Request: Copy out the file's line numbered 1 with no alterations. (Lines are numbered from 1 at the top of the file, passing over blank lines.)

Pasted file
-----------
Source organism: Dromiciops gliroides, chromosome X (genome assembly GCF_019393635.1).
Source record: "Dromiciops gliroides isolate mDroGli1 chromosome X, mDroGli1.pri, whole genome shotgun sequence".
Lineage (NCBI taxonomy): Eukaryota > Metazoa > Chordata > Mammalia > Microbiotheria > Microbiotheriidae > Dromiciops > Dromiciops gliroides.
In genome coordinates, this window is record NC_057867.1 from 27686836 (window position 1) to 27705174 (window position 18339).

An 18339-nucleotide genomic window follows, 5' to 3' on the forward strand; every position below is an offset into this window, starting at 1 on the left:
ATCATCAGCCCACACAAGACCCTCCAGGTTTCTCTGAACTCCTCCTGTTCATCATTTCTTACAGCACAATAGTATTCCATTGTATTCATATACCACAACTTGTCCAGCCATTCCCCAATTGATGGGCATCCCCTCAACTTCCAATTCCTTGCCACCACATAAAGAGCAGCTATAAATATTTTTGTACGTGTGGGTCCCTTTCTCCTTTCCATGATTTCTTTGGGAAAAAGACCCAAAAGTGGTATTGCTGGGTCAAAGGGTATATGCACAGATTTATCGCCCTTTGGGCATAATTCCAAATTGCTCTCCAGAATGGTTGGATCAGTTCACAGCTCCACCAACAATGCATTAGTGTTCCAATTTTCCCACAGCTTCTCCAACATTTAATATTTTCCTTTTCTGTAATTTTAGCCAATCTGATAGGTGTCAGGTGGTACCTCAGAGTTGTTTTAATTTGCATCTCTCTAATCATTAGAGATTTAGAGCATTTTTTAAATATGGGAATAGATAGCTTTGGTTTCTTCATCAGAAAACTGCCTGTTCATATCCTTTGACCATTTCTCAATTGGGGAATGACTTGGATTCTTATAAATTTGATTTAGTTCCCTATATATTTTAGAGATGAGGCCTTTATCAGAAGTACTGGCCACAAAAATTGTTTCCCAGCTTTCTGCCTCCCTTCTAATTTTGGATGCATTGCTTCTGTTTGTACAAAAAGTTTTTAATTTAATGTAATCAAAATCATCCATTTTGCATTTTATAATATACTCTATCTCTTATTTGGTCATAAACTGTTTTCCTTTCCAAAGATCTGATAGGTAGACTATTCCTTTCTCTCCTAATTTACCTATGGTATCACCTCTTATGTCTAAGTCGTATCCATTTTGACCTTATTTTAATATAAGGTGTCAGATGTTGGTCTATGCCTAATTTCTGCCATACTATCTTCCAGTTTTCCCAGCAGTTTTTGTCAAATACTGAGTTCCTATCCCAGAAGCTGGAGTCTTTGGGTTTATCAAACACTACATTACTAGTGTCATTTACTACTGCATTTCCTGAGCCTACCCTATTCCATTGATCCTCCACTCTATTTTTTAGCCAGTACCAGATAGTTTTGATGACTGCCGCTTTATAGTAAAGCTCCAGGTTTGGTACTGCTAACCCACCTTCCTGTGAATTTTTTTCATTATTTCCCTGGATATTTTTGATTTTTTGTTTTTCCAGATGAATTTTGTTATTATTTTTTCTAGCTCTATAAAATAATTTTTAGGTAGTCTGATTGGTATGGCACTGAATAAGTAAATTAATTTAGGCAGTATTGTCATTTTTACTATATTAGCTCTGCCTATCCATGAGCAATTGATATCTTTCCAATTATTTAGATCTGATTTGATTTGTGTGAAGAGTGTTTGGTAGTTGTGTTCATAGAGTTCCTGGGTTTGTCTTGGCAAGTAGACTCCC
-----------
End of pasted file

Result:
Source organism: Dromiciops gliroides, chromosome X (genome assembly GCF_019393635.1).